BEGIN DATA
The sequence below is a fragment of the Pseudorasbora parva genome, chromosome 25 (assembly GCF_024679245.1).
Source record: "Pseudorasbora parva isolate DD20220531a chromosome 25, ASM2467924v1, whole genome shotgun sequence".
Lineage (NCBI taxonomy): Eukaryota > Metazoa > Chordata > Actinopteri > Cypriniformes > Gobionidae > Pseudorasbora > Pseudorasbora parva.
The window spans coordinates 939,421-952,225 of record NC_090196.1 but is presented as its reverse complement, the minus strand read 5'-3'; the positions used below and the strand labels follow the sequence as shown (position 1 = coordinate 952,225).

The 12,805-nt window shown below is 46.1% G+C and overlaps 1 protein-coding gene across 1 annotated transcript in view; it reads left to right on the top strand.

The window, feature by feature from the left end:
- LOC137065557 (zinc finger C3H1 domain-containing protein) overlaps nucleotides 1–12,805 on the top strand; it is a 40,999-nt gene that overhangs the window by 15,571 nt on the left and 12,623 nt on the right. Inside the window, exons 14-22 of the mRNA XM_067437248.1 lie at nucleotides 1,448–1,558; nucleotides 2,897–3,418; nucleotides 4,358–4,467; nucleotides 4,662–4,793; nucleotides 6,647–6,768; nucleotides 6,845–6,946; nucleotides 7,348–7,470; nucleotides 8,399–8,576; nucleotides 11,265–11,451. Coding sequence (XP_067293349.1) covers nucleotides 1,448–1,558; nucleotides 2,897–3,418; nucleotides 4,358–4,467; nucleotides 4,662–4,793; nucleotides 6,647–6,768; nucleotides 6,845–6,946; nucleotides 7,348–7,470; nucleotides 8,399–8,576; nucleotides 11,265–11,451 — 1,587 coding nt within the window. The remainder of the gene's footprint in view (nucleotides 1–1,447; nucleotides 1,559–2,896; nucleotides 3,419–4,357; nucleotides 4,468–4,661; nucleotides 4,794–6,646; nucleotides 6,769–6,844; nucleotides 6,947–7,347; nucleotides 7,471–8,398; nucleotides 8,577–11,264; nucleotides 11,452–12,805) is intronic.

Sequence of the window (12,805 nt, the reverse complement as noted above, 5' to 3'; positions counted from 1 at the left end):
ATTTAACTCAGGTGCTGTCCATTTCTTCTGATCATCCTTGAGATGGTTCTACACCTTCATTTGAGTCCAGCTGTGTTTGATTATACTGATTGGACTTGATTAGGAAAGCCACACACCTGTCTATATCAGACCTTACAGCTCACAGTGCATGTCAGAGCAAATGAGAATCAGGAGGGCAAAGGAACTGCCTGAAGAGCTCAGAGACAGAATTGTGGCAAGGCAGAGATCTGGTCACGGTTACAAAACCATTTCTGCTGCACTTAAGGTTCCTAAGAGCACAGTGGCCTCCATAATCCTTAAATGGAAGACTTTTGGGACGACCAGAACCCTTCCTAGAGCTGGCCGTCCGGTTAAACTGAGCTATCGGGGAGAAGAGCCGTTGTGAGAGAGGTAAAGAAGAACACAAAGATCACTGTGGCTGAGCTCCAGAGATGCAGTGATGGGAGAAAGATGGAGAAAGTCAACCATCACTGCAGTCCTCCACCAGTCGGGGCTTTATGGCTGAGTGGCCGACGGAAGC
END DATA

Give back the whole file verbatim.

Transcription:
The sequence below is a fragment of the Pseudorasbora parva genome, chromosome 25 (assembly GCF_024679245.1).
Source record: "Pseudorasbora parva isolate DD20220531a chromosome 25, ASM2467924v1, whole genome shotgun sequence".
Lineage (NCBI taxonomy): Eukaryota > Metazoa > Chordata > Actinopteri > Cypriniformes > Gobionidae > Pseudorasbora > Pseudorasbora parva.
The window spans coordinates 939,421-952,225 of record NC_090196.1 but is presented as its reverse complement, the minus strand read 5'-3'; the positions used below and the strand labels follow the sequence as shown (position 1 = coordinate 952,225).

The 12,805-nt window shown below is 46.1% G+C and overlaps 1 protein-coding gene across 1 annotated transcript in view; it reads left to right on the top strand.

The window, feature by feature from the left end:
- LOC137065557 (zinc finger C3H1 domain-containing protein) overlaps nucleotides 1–12,805 on the top strand; it is a 40,999-nt gene that overhangs the window by 15,571 nt on the left and 12,623 nt on the right. Inside the window, exons 14-22 of the mRNA XM_067437248.1 lie at nucleotides 1,448–1,558; nucleotides 2,897–3,418; nucleotides 4,358–4,467; nucleotides 4,662–4,793; nucleotides 6,647–6,768; nucleotides 6,845–6,946; nucleotides 7,348–7,470; nucleotides 8,399–8,576; nucleotides 11,265–11,451. Coding sequence (XP_067293349.1) covers nucleotides 1,448–1,558; nucleotides 2,897–3,418; nucleotides 4,358–4,467; nucleotides 4,662–4,793; nucleotides 6,647–6,768; nucleotides 6,845–6,946; nucleotides 7,348–7,470; nucleotides 8,399–8,576; nucleotides 11,265–11,451 — 1,587 coding nt within the window. The remainder of the gene's footprint in view (nucleotides 1–1,447; nucleotides 1,559–2,896; nucleotides 3,419–4,357; nucleotides 4,468–4,661; nucleotides 4,794–6,646; nucleotides 6,769–6,844; nucleotides 6,947–7,347; nucleotides 7,471–8,398; nucleotides 8,577–11,264; nucleotides 11,452–12,805) is intronic.

Sequence of the window (12,805 nt, the reverse complement as noted above, 5' to 3'; positions counted from 1 at the left end):
ATTTAACTCAGGTGCTGTCCATTTCTTCTGATCATCCTTGAGATGGTTCTACACCTTCATTTGAGTCCAGCTGTGTTTGATTATACTGATTGGACTTGATTAGGAAAGCCACACACCTGTCTATATCAGACCTTACAGCTCACAGTGCATGTCAGAGCAAATGAGAATCAGGAGGGCAAAGGAACTGCCTGAAGAGCTCAGAGACAGAATTGTGGCAAGGCAGAGATCTGGTCACGGTTACAAAACCATTTCTGCTGCACTTAAGGTTCCTAAGAGCACAGTGGCCTCCATAATCCTTAAATGGAAGACTTTTGGGACGACCAGAACCCTTCCTAGAGCTGGCCGTCCGGTTAAACTGAGCTATCGGGGAGAAGAGCCGTTGTGAGAGAGGTAAAGAAGAACACAAAGATCACTGTGGCTGAGCTCCAGAGATGCAGTGATGGGAGAAAGATGGAGAAAGTCAACCATCACTGCAGTCCTCCACCAGTCGGGGCTTTATGGCTGAGTGGCCGACGGAAGC